Durham Ready for 2016


Emirates Riverside in Chester-le-Street, home of Durham County Cricket Club. Seamer’s paradise, batsman’s graveyard and the butt of a million-and-one ‘cold-oop-north’ jokes from soft southern journalists.

On no other English ground are you more likely to see both teams bat in a single day. And perhaps go home a different colour than you were when you first arrived, too.

And yet here I am again, in the first week of April, having donned more layers than a budget airline passenger with an exceeded baggage allowance. This is my annual ritual. My season starts here with the match between Durham and Durham MCCU.

The annual pre-season friendly is a chance for both players and supporters to blow away the cobwebs as they slot back into their familiar summer routine. And to whet the appetite for the weeks ahead with some memorable cricket, too – Ben Stokes smashing five sixes (as well as the seat next to me thanks to one of them) on his way a century in 2013, a brisk and brutal Paul Collingwood hundred in 2014 and Keaton Jennings’ unbeaten 177 off 242 balls last year are just a few memories that will be staying with me for a long time to come.

It’s a chance, too, to become reacquainted. Players greet familiar faces with warmth and jokey banter. Youngsters are high-fived, mini-bats are signed and fans-for-life are created. The spirit around this club is as friendly as it is tangible.

On the field Durham have always been a side for pundits to write off at their peril. Tipped for relegation by The Cricketer in 2013, they won the County Championship. In 2014 odds were again defied as the Royal London Cup was lifted. Despite a difficult financial position, restricting the opportunity for the kind of marquee signings possible elsewhere, Durham have consistently punched above their weight thanks to an outstanding and seemingly inexhaustible crop of locally grown talent. Their near-neighbours may hog the limelight – ‘strong Yorkshire, strong England’ and all that – but from Collingwood, Harmison and Onions through to Ben Stokes and Mark Wood, a crucial ingredient of the successful England sides of recent years has been a bit of North Eastern grit and personality.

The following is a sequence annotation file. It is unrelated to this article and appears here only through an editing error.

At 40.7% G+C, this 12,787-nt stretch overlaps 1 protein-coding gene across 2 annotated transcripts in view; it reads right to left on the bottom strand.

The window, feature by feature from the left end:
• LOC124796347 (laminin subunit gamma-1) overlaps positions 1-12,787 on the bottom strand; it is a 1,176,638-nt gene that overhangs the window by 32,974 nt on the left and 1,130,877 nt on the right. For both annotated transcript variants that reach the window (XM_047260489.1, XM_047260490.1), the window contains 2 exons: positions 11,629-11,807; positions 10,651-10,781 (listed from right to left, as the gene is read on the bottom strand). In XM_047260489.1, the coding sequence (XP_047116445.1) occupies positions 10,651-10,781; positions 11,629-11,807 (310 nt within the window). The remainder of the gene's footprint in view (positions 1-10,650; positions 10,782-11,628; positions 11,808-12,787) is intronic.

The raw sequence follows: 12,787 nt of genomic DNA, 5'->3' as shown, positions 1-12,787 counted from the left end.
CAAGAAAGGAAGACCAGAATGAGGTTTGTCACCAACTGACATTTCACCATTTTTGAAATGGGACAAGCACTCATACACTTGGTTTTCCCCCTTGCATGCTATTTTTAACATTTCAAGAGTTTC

This season, with both Stokes and Wood likely to be away on England duty and Australian international John Hastings due to undergo the shoulder surgery that will keep him out for the duration, the depth of that player pool will be tested more than ever. Columnists are already sucking their teeth and sharpening their pencils. But with everyone fit and firing Durham are a match for anyone in the First Division.

And they are keen to prove so once again.

With Chris Rushworth, PCA Player of the Year last season after topping the County Championship charts with 83 wickets, and the consummate craftsmanship of Graham Onions, Durham have the outstanding new-ball partnership in domestic cricket. Both are unsurpassed in their ability to exploit English conditions home and away, and together they ensure Durham’s haul of bowling bonus points is always hefty.

There is plenty of younger talent in the ranks too, and Durham will be hopeful that Usman Arshad, Paul Couglin and Jamie Harrison remain injury-free for the whole of this campaign having had promising seasons disrupted last time out.